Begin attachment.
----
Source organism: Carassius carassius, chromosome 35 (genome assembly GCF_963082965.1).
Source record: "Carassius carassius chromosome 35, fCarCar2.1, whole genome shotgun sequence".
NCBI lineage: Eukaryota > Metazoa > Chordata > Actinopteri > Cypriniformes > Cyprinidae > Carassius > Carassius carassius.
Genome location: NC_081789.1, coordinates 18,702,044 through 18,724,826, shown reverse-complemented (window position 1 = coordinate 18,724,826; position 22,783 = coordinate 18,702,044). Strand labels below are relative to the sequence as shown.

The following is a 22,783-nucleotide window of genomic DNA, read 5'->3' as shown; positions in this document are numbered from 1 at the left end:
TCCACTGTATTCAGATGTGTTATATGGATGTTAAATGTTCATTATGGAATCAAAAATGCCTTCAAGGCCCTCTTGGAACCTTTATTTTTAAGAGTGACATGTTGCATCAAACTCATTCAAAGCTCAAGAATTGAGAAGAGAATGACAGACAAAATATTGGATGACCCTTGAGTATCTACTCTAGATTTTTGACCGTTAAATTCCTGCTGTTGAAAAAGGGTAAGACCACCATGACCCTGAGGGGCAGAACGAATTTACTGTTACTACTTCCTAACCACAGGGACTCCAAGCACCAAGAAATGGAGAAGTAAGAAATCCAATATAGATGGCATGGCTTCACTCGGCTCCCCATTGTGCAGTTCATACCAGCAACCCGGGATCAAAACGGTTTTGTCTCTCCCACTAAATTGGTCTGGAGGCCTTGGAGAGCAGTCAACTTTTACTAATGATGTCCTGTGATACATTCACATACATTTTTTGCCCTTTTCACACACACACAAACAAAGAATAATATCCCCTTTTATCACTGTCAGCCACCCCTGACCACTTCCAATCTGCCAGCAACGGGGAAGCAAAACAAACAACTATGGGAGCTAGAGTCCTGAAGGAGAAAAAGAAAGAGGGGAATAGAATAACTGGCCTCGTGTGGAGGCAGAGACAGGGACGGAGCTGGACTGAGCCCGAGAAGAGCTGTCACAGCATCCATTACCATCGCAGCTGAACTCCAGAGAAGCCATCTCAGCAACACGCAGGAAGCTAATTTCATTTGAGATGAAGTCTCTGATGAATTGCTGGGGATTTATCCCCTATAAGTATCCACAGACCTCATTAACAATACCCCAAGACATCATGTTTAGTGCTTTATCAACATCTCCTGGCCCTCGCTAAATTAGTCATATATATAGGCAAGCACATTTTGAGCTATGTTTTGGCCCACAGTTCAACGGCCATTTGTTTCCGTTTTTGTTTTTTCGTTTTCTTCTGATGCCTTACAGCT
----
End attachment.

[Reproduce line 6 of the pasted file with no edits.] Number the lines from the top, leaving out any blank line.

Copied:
TCCACTGTATTCAGATGTGTTATATGGATGTTAAATGTTCATTATGGAATCAAAAATGCCTTCAAGGCCCTCTTGGAACCTTTATTTTTAAGAGTGACATGTTGCATCAAACTCATTCAAAGCTCAAGAATTGAGAAGAGAATGACAGACAAAATATTGGATGACCCTTGAGTATCTACTCTAGATTTTTGACCGTTAAATTCCTGCTGTTGAAAAAGGGTAAGACCACCATGACCCTGAGGGGCAGAACGAATTTACTGTTACTACTTCCTAACCACAGGGACTCCAAGCACCAAGAAATGGAGAAGTAAGAAATCCAATATAGATGGCATGGCTTCACTCGGCTCCCCATTGTGCAGTTCATACCAGCAACCCGGGATCAAAACGGTTTTGTCTCTCCCACTAAATTGGTCTGGAGGCCTTGGAGAGCAGTCAACTTTTACTAATGATGTCCTGTGATACATTCACATACATTTTTTGCCCTTTTCACACACACACAAACAAAGAATAATATCCCCTTTTATCACTGTCAGCCACCCCTGACCACTTCCAATCTGCCAGCAACGGGGAAGCAAAACAAACAACTATGGGAGCTAGAGTCCTGAAGGAGAAAAAGAAAGAGGGGAATAGAATAACTGGCCTCGTGTGGAGGCAGAGACAGGGACGGAGCTGGACTGAGCCCGAGAAGAGCTGTCACAGCATCCATTACCATCGCAGCTGAACTCCAGAGAAGCCATCTCAGCAACACGCAGGAAGCTAATTTCATTTGAGATGAAGTCTCTGATGAATTGCTGGGGATTTATCCCCTATAAGTATCCACAGACCTCATTAACAATACCCCAAGACATCATGTTTAGTGCTTTATCAACATCTCCTGGCCCTCGCTAAATTAGTCATATATATAGGCAAGCACATTTTGAGCTATGTTTTGGCCCACAGTTCAACGGCCATTTGTTTCCGTTTTTGTTTTTTCGTTTTCTTCTGATGCCTTACAGCT